My explorations in surface design on wood-fired stoneware shifted toward darker surfaces with frames around the hand-painted illustrations becoming a more pronounced part of the decoration. Those frames kept their industrial origins but became curvaceous, almost tribal, in appearance, and, on some pots, more elaborate.

For reasons as yet unexplained, the Bucketheads decided to go to Mars. Five Bucketheads with a payload of robotic octopus boarded a rocket and set off. These steam-bowered Bucketheads planned to use the mechanical octopi as an energy source. Since there is no oxygen on Mars to power the production of steam, the octopi were designed to pulverize the iron-rich rock of Mars  to release the oxygen.

Unbeknownst to them however, an evil Buckethead had messed with the mechanical systems in the rocket before they even left Earth, which caused them to crash land on Mars. Four Bucketheads and all but one of the octopi, were destroyed. The remaining Buckethead, now nicknamed Chuthulu, a resourceful builder with a strong will to exist, hatched a plan with the lone octopus, Seefal. By harvesting parts from the destroyed Bucketheads, Chuthulu created a transport vehicle to head back to Earth. In order to be powered up for the journey, Chuthulu needed to cannibalize parts of Seefal to both extract the oxygen from Mars rock and create an oxygen mask out of its tentacles for the ride home. In a desperate move, Chuthulu, preserved Seefal’s brain for possible placement in a new octopus body should they succeed in returning to Earth.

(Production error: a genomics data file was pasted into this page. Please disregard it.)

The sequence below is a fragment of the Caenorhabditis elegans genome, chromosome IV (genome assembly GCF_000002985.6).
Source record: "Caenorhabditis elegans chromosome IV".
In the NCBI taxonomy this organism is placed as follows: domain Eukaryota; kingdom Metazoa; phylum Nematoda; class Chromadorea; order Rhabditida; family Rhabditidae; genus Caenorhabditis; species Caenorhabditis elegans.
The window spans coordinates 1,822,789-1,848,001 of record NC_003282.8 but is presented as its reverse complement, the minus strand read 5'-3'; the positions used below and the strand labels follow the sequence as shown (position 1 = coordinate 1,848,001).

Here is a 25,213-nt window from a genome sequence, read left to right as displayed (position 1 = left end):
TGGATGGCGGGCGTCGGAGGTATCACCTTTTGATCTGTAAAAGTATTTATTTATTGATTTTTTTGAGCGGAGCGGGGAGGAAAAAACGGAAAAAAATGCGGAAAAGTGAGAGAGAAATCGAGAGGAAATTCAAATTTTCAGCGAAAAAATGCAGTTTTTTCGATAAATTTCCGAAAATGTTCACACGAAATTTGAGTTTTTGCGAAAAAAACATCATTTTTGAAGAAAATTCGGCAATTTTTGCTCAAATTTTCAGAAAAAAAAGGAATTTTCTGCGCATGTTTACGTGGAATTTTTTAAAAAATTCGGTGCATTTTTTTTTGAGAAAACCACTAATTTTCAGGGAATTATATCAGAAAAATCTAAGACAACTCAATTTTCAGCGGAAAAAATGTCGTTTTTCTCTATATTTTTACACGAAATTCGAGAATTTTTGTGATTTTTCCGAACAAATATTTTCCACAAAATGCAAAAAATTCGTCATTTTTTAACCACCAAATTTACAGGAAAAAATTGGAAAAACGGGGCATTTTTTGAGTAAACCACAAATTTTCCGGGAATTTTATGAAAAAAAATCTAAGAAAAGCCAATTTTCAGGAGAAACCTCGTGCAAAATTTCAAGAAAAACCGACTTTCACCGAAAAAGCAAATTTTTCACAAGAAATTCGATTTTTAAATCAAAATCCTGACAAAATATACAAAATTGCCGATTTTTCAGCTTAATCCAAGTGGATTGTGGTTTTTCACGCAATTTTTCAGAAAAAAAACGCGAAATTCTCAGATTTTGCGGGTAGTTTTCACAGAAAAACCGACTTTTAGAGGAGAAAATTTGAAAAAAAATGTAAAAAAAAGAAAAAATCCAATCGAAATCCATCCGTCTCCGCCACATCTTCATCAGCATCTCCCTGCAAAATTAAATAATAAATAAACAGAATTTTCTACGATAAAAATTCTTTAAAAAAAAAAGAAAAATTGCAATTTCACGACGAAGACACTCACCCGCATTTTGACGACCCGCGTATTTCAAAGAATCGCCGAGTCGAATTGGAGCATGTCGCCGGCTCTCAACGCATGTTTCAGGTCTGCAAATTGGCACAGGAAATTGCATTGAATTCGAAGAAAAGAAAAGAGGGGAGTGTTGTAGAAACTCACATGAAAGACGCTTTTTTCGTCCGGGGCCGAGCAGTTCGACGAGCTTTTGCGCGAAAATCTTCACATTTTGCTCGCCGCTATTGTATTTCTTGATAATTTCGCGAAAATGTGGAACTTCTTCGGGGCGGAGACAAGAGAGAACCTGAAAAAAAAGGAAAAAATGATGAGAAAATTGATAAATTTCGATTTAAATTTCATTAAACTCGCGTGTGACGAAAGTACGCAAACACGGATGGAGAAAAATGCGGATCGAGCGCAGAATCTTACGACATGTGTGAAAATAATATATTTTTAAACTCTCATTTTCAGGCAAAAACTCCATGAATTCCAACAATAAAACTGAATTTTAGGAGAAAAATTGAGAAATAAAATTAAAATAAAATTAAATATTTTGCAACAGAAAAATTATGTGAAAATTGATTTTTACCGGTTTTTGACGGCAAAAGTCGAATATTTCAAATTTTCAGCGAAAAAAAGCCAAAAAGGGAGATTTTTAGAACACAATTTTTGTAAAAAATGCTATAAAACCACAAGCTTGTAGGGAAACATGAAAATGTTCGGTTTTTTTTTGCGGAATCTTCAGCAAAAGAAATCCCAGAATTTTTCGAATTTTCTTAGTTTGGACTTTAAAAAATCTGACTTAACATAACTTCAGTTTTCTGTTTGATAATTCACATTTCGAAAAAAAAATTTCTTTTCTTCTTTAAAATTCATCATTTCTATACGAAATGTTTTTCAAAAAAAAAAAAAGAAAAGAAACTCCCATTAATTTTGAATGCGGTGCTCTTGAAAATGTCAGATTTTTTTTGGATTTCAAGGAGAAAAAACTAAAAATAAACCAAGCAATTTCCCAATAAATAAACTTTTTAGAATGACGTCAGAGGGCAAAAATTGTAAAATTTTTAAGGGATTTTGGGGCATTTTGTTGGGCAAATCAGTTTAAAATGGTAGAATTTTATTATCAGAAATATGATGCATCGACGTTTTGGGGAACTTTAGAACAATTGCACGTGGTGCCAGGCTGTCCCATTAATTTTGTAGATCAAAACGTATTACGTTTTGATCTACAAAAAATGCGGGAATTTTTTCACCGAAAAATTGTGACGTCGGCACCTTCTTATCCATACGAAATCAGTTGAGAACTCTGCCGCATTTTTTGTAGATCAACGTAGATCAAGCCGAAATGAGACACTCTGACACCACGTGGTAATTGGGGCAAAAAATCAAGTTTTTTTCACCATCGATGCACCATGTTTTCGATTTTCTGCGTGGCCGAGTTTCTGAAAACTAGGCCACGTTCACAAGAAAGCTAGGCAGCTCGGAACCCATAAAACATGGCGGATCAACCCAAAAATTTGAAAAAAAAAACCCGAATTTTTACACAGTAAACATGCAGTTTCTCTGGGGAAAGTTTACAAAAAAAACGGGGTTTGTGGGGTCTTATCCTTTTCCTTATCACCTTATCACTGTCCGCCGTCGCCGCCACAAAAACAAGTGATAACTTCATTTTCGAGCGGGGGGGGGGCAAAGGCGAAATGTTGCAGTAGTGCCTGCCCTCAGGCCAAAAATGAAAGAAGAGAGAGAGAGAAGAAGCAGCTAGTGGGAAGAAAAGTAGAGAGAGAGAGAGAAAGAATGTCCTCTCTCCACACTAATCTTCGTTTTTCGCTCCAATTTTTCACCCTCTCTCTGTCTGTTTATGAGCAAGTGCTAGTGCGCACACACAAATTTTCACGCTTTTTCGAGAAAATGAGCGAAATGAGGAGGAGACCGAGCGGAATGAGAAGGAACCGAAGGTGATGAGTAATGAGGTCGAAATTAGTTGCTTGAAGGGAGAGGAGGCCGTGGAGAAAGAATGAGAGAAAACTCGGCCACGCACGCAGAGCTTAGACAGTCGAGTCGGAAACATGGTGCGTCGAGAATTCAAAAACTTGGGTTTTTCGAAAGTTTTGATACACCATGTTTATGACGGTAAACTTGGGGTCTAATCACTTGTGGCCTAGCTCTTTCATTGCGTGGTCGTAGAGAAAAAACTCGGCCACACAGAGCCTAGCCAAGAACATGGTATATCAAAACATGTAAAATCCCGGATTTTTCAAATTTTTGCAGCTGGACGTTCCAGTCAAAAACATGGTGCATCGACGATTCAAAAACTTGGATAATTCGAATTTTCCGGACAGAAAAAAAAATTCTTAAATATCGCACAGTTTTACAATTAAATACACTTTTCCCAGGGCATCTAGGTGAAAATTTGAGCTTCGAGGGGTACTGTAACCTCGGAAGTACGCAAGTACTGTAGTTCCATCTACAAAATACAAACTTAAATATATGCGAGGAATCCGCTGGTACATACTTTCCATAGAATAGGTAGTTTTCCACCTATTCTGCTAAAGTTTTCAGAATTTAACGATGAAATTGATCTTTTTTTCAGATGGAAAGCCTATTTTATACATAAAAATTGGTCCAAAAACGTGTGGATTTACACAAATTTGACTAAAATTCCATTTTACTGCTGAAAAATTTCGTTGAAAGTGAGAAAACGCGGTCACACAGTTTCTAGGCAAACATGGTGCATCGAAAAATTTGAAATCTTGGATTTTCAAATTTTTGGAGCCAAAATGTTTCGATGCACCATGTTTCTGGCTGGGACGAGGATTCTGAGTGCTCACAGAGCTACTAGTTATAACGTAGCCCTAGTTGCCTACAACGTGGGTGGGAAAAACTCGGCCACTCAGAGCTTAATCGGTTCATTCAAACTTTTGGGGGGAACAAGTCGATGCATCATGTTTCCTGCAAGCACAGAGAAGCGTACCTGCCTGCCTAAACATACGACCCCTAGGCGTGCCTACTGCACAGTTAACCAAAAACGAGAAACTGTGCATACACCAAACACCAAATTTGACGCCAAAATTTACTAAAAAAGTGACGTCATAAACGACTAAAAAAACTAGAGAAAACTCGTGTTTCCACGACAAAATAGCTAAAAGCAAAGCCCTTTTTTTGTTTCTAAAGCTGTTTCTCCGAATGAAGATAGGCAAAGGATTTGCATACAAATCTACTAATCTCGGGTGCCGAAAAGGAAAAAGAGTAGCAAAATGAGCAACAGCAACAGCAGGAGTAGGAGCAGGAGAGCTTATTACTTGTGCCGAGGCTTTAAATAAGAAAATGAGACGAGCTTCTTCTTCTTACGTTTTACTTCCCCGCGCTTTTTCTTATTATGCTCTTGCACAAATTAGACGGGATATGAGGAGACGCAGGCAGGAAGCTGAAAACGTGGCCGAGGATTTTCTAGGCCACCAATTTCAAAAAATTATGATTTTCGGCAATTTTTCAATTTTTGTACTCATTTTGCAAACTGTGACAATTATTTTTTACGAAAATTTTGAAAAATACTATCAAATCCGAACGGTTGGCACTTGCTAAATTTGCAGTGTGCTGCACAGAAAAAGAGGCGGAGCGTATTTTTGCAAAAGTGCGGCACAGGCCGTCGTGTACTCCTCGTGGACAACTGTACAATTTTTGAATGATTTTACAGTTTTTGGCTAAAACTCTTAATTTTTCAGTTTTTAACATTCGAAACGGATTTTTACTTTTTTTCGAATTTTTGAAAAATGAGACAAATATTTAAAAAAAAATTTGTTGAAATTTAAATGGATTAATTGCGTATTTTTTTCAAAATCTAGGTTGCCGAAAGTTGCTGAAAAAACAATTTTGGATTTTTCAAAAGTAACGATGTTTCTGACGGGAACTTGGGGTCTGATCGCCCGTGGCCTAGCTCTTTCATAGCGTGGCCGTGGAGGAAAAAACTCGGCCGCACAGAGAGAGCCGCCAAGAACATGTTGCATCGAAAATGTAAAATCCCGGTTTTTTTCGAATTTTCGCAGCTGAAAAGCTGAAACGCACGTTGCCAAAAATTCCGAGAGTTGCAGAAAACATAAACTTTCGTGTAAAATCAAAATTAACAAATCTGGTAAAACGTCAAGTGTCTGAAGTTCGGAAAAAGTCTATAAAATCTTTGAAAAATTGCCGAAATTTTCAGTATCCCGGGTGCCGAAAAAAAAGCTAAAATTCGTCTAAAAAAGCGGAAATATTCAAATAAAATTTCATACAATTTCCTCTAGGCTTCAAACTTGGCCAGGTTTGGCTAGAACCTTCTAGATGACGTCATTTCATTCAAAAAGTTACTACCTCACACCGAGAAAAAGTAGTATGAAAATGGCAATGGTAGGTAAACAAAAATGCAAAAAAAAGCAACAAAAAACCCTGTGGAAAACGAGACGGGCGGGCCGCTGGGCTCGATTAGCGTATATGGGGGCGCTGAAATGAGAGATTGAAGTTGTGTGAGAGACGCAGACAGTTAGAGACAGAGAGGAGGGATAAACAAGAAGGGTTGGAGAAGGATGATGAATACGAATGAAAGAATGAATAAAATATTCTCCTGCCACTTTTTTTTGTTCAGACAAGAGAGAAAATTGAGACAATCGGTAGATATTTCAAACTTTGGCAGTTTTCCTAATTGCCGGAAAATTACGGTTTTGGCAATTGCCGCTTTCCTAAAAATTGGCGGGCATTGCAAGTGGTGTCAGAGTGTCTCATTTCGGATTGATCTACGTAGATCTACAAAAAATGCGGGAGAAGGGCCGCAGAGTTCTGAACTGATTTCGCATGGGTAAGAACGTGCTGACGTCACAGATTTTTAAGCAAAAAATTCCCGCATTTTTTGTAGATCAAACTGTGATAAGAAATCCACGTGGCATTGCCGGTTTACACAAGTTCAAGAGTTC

Chuthulu made it but the other Bucketheads do not celebrate the traveler’s return, choosing instead to ostracize Chuthulu for leaving behind its fellow travelers and the octopus carcasses.

The last image of this series is Chuthulu with Seefal perched on its shoulder; Chuthulu succeeded in creating a new octopus body for the octopus brain.